Best Bang for the Buck

3 Major Factors to Get the Best Value From Your CBD Purchase

With so many options for CBD in the marketplace, how can consumers know they are spending their money wisely?  It depends largely on three factors: CBD potency, bioavailability, and quality of the product.  Potency is the amount of CBD contained in a product.  Bioavailability is how much of that CBD is actually usable by the body.  Quality is dependent on whether the product contains what is claimed, and the manufacturing conditions of the producer.

Product Potency

Potency is important for a couple of reasons. First, it tells you how much CBD is in each drop of your product, and therefore how many drops you need per use.  Secondly, it allows you to calculate how much it costs you each time you use your CBD product.

Everyone is different, and there is not a single answer on how much CBD to use at a time.  Finding out how CBD affects you is a personal discovery that no one else can entirely predict.  Once you have determined the proper amount of CBD you need at a time, you must calculate how much of your chosen CBD product will give you that user-determined amount (UDA).  This way you can be sure you are getting the right amount, rather than wasting CBD by using too much, or not having the desired experience by using too little.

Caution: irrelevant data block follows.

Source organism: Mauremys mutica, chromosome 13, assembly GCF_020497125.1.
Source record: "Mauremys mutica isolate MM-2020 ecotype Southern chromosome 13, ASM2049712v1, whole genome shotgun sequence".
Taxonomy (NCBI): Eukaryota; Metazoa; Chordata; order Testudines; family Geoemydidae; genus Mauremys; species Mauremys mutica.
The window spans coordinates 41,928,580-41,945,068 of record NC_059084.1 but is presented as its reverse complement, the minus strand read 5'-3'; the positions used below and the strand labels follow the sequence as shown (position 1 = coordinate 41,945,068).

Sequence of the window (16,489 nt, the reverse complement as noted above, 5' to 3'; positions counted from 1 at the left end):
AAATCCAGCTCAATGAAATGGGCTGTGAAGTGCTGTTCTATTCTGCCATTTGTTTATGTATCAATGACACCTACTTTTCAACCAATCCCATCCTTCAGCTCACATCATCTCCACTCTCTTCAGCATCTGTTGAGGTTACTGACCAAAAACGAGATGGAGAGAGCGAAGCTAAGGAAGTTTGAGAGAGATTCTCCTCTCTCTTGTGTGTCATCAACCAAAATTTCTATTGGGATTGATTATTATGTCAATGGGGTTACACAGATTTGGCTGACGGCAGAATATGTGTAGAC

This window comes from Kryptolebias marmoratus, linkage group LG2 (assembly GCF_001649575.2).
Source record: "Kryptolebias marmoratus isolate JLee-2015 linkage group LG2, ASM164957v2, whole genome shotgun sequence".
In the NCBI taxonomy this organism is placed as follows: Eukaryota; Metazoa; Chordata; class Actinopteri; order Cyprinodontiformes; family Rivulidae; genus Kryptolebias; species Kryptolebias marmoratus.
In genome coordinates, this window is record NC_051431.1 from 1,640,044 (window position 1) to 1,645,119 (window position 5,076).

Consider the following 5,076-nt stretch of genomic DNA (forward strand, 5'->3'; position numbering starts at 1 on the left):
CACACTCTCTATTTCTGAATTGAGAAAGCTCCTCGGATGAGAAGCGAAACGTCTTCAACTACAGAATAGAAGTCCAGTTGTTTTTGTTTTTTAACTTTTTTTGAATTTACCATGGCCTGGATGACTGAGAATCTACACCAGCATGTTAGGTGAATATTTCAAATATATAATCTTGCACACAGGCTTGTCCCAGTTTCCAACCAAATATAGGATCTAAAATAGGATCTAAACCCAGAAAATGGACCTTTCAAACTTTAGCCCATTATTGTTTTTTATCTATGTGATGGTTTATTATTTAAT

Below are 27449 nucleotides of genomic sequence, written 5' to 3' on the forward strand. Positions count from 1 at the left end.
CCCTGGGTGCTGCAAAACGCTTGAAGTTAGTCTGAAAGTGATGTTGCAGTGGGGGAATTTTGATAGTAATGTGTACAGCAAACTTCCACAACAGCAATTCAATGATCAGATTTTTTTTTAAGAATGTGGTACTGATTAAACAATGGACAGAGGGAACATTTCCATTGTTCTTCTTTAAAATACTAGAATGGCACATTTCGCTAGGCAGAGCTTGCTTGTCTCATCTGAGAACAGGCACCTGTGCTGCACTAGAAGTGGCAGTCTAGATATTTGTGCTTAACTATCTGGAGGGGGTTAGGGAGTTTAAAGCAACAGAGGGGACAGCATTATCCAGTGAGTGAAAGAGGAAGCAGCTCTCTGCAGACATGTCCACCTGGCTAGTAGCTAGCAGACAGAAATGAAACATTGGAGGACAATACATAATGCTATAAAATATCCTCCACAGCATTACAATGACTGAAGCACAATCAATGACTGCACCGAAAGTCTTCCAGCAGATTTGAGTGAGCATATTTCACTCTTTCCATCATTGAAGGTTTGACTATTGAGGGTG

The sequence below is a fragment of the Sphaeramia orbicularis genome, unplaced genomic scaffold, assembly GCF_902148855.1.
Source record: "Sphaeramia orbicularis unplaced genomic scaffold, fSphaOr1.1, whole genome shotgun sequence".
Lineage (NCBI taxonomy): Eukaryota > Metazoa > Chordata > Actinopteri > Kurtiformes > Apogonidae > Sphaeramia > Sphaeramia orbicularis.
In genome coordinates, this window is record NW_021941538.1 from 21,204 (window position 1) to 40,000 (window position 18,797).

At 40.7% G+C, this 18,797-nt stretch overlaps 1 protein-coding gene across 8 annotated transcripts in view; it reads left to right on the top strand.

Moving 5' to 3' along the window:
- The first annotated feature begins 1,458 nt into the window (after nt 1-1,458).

All CBD products should be clearly labeled with the total amount of CBD contained in the product. This will also tell the milligrams of CBD per unit of volume, and from there you can figure out the amount per drop. To calculate the milligrams per unit volume (mg/mL), divide the total amount of CBD by the total volume of the bottle.  Once you know mg/mL, you can identify the amount of CBD per drop.

Calculating CBD Per Portion

If a 30 mL bottle of oil tincture is labeled as 750 mg, that means that it has a total of 750 mg of CBD in the bottle.  By unit of volume, that makes for 25 mg CBD per millileter ( 750 mg/30mL = 25 mg/mL).  Most droppers will pull about a 1 mL draw (usually around 10 drops of liquid).  For this example, that means each drop is around 2.5 mg of CBD.  So if you have determined your proper user-determined amount is 25 mg at a time, you now know that you need around 10 drops of your CBD product.

If you are using gummies, vapes, or other CBD products that are not in liquid form measured in milliliters, simply divide the total CBD contained by the number of units in the package (for example, 750 mg gummies with 30 in the package equals 25 mg/each gummy).  Vape cartridges can be harder to determine the amount used at once, but can be approximated by dividing the total milligrams of CBD by the expected number of uses before the cartridge is spent.

 

Calculating mg/drop based on total content
Total CBD (mg)/ Bottle size= mg/mL mg/drop Drops/UDA       

 (25 mg example)

750 30 mL (1 fl oz) 25 2.5 10
1000 30 mL (1 fl oz) 33.33 3.33 8
1500 30 mL (1 fl oz) 50 5 5